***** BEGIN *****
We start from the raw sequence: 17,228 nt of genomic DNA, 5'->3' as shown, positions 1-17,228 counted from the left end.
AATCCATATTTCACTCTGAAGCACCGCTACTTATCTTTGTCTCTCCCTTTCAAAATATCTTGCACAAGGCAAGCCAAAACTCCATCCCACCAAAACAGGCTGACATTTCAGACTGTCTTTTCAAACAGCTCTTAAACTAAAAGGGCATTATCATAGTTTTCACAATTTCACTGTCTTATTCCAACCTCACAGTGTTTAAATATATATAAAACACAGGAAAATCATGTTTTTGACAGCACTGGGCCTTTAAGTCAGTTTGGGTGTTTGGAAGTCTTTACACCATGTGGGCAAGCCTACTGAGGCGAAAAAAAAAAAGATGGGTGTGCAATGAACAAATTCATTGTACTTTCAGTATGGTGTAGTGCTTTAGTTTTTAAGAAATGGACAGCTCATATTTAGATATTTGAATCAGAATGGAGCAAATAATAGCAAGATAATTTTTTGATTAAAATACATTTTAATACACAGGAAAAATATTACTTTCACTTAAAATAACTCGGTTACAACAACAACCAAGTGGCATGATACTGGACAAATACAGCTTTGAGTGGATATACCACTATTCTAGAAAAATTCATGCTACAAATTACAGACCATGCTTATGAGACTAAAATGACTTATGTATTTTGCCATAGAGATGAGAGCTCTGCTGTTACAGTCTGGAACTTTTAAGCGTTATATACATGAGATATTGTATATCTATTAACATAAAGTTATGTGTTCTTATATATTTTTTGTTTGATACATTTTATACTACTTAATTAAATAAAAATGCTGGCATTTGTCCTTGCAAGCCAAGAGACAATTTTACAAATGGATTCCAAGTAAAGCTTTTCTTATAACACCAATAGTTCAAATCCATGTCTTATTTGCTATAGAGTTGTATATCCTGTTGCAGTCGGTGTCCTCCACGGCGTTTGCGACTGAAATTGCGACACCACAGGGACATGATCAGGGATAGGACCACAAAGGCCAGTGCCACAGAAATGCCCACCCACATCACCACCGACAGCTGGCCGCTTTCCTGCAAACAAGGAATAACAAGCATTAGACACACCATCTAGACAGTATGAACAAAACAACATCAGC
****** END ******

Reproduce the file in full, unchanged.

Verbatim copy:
We start from the raw sequence: 17,228 nt of genomic DNA, 5'->3' as shown, positions 1-17,228 counted from the left end.
AATCCATATTTCACTCTGAAGCACCGCTACTTATCTTTGTCTCTCCCTTTCAAAATATCTTGCACAAGGCAAGCCAAAACTCCATCCCACCAAAACAGGCTGACATTTCAGACTGTCTTTTCAAACAGCTCTTAAACTAAAAGGGCATTATCATAGTTTTCACAATTTCACTGTCTTATTCCAACCTCACAGTGTTTAAATATATATAAAACACAGGAAAATCATGTTTTTGACAGCACTGGGCCTTTAAGTCAGTTTGGGTGTTTGGAAGTCTTTACACCATGTGGGCAAGCCTACTGAGGCGAAAAAAAAAAAGATGGGTGTGCAATGAACAAATTCATTGTACTTTCAGTATGGTGTAGTGCTTTAGTTTTTAAGAAATGGACAGCTCATATTTAGATATTTGAATCAGAATGGAGCAAATAATAGCAAGATAATTTTTTGATTAAAATACATTTTAATACACAGGAAAAATATTACTTTCACTTAAAATAACTCGGTTACAACAACAACCAAGTGGCATGATACTGGACAAATACAGCTTTGAGTGGATATACCACTATTCTAGAAAAATTCATGCTACAAATTACAGACCATGCTTATGAGACTAAAATGACTTATGTATTTTGCCATAGAGATGAGAGCTCTGCTGTTACAGTCTGGAACTTTTAAGCGTTATATACATGAGATATTGTATATCTATTAACATAAAGTTATGTGTTCTTATATATTTTTTGTTTGATACATTTTATACTACTTAATTAAATAAAAATGCTGGCATTTGTCCTTGCAAGCCAAGAGACAATTTTACAAATGGATTCCAAGTAAAGCTTTTCTTATAACACCAATAGTTCAAATCCATGTCTTATTTGCTATAGAGTTGTATATCCTGTTGCAGTCGGTGTCCTCCACGGCGTTTGCGACTGAAATTGCGACACCACAGGGACATGATCAGGGATAGGACCACAAAGGCCAGTGCCACAGAAATGCCCACCCACATCACCACCGACAGCTGGCCGCTTTCCTGCAAACAAGGAATAACAAGCATTAGACACACCATCTAGACAGTATGAACAAAACAACATCAGC